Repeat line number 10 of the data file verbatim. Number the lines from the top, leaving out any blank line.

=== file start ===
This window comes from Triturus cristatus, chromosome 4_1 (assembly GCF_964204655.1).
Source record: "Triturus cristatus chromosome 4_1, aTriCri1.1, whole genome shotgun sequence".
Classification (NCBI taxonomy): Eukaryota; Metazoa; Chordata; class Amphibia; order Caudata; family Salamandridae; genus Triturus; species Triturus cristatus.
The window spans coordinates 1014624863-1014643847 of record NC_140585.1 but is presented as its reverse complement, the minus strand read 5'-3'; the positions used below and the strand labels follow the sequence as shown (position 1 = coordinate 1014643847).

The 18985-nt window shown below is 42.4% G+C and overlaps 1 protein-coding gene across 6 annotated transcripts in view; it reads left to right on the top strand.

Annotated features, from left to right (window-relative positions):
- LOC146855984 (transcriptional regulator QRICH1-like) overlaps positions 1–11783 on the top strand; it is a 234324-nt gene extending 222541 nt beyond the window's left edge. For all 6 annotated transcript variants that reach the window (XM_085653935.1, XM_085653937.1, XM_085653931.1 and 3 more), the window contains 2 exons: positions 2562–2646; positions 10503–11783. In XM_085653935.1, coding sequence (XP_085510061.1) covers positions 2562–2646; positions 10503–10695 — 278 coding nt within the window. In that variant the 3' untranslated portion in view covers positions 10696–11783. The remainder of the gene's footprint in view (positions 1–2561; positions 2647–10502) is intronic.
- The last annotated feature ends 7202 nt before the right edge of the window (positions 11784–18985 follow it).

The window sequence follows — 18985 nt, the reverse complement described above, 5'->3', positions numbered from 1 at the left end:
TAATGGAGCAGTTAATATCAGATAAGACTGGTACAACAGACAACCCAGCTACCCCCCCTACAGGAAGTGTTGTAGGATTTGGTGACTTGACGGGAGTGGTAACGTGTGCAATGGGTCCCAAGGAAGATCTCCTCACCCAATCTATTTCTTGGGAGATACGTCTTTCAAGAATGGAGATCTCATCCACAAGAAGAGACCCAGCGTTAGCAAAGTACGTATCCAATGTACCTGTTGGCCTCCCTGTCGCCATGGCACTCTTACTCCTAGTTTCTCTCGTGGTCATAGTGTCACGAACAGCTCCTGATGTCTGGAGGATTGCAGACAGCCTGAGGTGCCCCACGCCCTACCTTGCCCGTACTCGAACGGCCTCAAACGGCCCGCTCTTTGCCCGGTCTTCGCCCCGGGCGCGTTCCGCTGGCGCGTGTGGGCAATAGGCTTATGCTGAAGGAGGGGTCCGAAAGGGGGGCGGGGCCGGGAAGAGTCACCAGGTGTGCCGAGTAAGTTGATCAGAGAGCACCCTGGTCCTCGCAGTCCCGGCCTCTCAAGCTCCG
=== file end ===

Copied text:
TAATGGAGCAGTTAATATCAGATAAGACTGGTACAACAGACAACCCAGCTACCCCCCCTACAGGAAGTGTTGTAGGATTTGGTGACTTGACGGGAGTGGTAACGTGTGCAATGGGTCCCAAGGAAGATCTCCTCACCCAATCTATTTCTTGGGAGATACGTCTTTCAAGAATGGAGATCTCATCCACAAGAAGAGACCCAGCGTTAGCAAAGTACGTATCCAATGTACCTGTTGGCCTCCCTGTCGCCATGGCACTCTTACTCCTAGTTTCTCTCGTGGTCATAGTGTCACGAACAGCTCCTGATGTCTGGAGGATTGCAGACAGCCTGAGGTGCCCCACGCCCTACCTTGCCCGTACTCGAACGGCCTCAAACGGCCCGCTCTTTGCCCGGTCTTCGCCCCGGGCGCGTTCCGCTGGCGCGTGTGGGCAATAGGCTTATGCTGAAGGAGGGGTCCGAAAGGGGGGCGGGGCCGGGAAGAGTCACCAGGTGTGCCGAGTAAGTTGATCAGAGAGCACCCTGGTCCTCGCAGTCCCGGCCTCTCAAGCTCCG